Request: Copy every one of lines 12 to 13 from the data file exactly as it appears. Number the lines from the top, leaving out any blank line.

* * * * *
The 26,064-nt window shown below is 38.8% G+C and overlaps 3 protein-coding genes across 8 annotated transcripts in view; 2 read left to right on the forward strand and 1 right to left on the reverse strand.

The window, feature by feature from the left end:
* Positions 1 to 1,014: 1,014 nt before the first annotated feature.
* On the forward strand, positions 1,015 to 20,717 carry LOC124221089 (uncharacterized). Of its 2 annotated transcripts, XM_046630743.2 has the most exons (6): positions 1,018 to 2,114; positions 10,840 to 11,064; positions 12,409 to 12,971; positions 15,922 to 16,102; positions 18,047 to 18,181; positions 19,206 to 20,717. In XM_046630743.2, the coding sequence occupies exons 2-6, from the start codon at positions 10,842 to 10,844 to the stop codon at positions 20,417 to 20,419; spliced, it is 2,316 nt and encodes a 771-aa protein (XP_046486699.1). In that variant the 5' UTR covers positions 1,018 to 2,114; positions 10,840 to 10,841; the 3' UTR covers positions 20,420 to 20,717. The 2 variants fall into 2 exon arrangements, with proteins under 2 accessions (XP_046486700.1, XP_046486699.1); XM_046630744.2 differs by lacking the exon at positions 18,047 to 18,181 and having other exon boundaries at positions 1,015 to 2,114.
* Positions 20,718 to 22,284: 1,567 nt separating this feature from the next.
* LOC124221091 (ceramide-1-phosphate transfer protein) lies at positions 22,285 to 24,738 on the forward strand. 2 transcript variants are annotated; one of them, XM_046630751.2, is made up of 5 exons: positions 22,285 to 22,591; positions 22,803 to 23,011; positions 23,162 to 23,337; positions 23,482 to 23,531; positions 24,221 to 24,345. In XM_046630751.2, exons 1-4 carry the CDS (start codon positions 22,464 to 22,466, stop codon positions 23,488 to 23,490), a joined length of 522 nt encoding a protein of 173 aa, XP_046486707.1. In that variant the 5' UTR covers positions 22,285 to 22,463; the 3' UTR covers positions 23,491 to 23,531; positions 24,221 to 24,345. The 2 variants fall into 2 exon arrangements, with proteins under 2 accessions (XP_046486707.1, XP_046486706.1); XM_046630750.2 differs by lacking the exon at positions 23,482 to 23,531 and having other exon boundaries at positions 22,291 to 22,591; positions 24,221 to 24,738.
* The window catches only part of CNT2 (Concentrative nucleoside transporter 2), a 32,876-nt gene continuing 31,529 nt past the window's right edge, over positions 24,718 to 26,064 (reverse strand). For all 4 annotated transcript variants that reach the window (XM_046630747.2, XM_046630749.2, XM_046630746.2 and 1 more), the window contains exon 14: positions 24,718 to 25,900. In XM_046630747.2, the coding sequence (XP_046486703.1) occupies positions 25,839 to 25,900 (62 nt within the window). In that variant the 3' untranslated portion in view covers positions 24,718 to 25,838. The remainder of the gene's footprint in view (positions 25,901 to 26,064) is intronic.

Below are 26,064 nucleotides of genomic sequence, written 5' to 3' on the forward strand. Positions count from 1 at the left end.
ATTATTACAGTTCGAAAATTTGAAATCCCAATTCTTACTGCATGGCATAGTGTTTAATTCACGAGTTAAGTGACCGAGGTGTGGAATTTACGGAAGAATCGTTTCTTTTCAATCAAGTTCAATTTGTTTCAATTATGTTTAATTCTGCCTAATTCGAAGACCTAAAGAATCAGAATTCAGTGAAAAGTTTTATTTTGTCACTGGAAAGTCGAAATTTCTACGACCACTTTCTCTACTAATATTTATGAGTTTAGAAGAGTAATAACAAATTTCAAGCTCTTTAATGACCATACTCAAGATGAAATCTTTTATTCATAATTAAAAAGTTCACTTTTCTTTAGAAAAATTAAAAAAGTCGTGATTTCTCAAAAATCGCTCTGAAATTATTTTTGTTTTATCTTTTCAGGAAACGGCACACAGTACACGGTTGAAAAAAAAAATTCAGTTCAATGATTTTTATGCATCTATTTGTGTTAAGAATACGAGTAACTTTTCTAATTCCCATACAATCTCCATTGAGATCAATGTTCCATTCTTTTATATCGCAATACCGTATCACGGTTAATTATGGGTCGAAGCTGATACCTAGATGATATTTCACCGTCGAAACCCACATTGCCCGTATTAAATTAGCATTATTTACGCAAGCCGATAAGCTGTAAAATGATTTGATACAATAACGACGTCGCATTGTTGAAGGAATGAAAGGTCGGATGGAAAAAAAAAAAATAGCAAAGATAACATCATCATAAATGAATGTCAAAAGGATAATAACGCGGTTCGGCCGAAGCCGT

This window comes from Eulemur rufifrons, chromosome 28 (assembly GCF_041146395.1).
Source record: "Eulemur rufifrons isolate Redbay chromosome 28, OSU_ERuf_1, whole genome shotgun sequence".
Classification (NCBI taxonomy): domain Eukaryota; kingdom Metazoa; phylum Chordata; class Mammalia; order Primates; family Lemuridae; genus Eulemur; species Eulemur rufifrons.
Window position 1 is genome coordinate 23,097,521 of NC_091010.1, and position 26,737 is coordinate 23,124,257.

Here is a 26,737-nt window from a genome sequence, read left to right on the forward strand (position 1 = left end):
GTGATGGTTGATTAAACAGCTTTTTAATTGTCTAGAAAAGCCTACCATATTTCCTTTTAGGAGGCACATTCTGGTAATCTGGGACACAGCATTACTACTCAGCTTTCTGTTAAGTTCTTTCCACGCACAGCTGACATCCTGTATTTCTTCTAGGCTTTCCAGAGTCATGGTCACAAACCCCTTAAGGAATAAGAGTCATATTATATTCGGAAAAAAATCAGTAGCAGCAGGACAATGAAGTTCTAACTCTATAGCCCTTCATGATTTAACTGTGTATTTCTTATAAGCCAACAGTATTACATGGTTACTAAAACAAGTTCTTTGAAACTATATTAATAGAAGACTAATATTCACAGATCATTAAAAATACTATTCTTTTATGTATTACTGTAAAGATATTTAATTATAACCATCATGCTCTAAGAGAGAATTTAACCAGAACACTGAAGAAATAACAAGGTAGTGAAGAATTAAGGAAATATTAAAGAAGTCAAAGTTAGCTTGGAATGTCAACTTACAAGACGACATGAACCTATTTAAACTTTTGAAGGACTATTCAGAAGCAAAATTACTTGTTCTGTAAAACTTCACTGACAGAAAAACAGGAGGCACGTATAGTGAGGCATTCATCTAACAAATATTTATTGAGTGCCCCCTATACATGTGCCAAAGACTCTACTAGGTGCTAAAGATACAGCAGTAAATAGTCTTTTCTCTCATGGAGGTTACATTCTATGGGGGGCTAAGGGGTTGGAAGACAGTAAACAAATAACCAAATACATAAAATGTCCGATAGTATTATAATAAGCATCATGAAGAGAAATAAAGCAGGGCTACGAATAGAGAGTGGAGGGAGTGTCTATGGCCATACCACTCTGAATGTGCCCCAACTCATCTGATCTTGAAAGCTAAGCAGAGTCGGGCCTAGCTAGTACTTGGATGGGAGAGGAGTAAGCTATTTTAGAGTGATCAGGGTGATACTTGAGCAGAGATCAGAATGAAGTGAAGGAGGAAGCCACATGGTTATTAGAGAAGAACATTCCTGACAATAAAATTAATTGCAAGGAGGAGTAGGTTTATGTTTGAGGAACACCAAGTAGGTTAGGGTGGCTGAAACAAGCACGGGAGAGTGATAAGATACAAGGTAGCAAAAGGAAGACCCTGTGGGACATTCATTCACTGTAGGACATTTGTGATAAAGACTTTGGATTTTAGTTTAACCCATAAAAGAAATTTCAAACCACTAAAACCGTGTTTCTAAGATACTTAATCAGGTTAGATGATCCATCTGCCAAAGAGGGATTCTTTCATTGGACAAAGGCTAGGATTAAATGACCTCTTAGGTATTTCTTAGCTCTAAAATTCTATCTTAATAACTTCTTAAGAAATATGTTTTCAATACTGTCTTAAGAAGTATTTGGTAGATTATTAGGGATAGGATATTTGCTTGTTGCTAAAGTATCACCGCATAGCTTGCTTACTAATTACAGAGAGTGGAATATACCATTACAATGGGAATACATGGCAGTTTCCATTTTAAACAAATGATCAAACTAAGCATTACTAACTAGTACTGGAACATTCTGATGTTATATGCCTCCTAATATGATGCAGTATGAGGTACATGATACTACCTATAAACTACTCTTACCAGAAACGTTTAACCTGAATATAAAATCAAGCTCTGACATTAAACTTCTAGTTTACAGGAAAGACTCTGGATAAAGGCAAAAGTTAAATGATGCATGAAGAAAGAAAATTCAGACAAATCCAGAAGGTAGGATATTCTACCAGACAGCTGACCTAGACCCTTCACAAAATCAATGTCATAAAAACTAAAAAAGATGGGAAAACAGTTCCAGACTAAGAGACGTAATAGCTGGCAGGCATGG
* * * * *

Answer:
Classification (NCBI taxonomy): domain Eukaryota; kingdom Metazoa; phylum Chordata; class Mammalia; order Primates; family Lemuridae; genus Eulemur; species Eulemur rufifrons.
Window position 1 is genome coordinate 23,097,521 of NC_091010.1, and position 26,737 is coordinate 23,124,257.